Composition and physico-chemical properties of grain flour and leaves of different amaranth accessions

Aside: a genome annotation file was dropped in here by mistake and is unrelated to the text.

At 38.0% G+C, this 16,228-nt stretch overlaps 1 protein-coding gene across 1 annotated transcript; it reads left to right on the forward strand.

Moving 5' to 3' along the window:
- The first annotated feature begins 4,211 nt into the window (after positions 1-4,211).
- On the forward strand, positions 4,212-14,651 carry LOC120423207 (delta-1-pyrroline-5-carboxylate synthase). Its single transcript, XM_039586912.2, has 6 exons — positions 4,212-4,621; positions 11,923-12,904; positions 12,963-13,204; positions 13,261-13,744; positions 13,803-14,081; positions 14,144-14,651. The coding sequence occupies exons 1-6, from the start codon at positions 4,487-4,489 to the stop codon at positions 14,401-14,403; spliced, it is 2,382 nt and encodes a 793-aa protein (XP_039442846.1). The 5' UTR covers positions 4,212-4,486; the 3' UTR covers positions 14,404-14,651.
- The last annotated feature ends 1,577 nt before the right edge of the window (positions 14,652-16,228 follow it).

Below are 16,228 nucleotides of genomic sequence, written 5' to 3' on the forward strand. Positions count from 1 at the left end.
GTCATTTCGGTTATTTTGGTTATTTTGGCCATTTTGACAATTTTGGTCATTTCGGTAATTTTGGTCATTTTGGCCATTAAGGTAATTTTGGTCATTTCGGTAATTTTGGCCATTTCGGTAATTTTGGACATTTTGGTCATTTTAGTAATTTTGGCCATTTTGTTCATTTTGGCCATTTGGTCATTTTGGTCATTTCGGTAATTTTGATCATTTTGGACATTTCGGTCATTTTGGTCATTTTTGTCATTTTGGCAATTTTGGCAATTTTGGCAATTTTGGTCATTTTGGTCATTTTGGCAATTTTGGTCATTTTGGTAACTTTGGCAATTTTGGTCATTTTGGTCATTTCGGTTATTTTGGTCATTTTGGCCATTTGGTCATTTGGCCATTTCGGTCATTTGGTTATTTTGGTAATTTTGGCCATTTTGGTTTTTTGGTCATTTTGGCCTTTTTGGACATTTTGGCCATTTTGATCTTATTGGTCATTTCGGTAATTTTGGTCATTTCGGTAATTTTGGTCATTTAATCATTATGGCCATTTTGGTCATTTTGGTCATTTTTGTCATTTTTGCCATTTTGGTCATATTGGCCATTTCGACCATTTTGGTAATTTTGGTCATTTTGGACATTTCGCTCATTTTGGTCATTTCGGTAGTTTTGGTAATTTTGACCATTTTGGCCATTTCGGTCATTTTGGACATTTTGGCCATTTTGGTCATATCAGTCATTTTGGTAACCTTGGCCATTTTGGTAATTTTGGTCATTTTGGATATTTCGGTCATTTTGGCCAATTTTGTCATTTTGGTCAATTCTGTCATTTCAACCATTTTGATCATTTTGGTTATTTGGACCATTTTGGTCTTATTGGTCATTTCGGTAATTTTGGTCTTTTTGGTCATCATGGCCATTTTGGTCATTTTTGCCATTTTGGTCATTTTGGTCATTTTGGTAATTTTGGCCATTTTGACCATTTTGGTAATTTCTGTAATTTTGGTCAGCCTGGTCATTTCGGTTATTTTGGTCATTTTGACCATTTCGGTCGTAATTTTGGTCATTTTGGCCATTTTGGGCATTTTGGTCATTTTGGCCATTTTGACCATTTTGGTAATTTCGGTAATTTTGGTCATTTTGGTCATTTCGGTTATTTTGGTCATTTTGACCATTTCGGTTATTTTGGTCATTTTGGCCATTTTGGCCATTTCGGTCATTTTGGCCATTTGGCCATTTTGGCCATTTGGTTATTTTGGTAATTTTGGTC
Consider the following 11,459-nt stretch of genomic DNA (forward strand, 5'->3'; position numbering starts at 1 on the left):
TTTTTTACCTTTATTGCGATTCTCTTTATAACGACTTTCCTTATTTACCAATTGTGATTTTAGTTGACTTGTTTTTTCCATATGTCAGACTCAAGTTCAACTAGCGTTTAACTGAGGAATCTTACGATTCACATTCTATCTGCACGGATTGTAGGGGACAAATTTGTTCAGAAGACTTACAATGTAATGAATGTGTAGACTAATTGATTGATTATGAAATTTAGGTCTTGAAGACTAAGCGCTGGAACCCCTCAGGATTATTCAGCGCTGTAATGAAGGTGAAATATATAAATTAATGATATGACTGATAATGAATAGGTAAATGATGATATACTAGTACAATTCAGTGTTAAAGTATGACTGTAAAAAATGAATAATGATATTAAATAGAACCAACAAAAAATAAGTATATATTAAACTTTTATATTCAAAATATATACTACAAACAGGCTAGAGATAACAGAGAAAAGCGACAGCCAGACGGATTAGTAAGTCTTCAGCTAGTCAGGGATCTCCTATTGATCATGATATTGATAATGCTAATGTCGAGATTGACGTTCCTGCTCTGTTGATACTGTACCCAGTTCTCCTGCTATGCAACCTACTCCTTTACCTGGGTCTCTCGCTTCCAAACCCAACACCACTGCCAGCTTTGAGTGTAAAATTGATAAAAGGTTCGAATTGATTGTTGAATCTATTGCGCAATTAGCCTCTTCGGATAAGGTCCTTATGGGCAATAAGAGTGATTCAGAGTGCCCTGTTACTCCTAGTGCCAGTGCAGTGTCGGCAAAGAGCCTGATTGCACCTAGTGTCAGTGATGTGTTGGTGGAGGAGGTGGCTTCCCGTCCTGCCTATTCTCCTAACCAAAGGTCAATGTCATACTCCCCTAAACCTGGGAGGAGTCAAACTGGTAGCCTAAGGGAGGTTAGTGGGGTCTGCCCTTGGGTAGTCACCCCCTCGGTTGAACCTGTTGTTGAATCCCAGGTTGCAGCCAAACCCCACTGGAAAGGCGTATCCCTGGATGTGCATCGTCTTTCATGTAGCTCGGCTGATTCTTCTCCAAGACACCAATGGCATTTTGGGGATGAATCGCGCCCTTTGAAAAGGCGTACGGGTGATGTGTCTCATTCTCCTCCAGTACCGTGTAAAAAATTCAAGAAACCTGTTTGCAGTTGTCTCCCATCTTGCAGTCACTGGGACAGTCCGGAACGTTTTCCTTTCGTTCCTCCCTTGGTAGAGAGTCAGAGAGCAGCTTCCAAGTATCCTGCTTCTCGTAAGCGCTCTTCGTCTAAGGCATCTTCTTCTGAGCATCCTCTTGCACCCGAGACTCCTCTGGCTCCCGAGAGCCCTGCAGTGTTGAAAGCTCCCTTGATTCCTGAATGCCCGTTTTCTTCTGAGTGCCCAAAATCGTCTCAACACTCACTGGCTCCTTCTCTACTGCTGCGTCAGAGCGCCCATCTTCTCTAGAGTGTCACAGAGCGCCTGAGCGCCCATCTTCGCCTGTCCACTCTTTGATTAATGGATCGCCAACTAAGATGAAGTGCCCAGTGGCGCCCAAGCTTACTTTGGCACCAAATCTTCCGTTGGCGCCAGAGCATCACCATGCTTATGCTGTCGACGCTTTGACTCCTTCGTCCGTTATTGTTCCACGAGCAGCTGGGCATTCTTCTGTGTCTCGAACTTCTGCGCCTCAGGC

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Grain amaranth is widely consumed in the world as grain and vegetable. However, there is limited information on the variation in properties of different grain amaranth accessions. The aim of this study was to determine the nutritional composition of grain amaranth flours and total carotenes of amaranth leaves from different amaranth accessions. The nutritional characteristics determined for grain included crude protein, crude fat, total carbohydrate, moisture, ash, iron, calcium. The functional properties determined included; water absorption, water solubility index, viscosity and pasting properties. For leaves total carotenoids content was determined. Sensory acceptability was determined on the porridges. Statistical analysis was carried out using Statistix 9 statistical package. The data were subjected to Analysis of Variance (ANOVA) and differences between means were determined using Tukey HSD test at 5 % (p = 0.05). The crude protein content ranged from 14.79 - 17.98%. There were significant differences (p< 0.05) in the protein content among the 35 amaranth accessions, accessions PI 633596, PI 482049, PI 477915, PI 604669, PI 558499, PI Golden, PI 477913 and PI 608661 recorded the highest protein content. The crude fat content ranged from 3.81 – 6.49 %, carbohydrate content ranged from 22.88 – 76.47 %, moisture content ranged from 9.74 – 12.84 %, ash content ranged from 1.96 – 3.19 %, calcium content ranged from 2106.2 – 4209.7 ppm and iron content ranged from 75.1 – 1455.6 ppm. There were significant differences (p<0.05) in the crude fat, carbohydrate, moisture, ash, calcium and iron in all amaranth accessions studied. The variations indicate differences in genetic factors because production of different accession was done under same conditions. The high protein content in all the accessions (14.79 – 17.98 %) indicates that amaranth is a good source of proteins. Total carotenoid content of grain amaranth leaves ranged between 20 – 47mg/100 g for all accessions. The high levels of total carotene in these accessions indicate the potential of grain amaranth leaves to prevent Vitamin A deficiency which is a public health concern in Uganda. Pasting properties results indicate significant differences (p<0.05) observed in all the accessions evaluated. For most of the accessions peak viscosity (PV) ranged between 7,916.3 cP for accession PI608018 to 1,892.3 cP for accession PI 642737. Pasting temperature (PT) ranged between 73.43°C for accession PI 553073 to 91.20°C for accession PI 642737. Peak time (PT) ranged between 4.17 minutes for accession PI 553073 to 6.97 minutes for accession PI 642737. The variation in pasting properties among accessions indicates differences in amylose content and other constituents like proteins. The high pasting temperature indicate high resistance to disintegration of starches molecules, therefore more cooking required and energy consumed.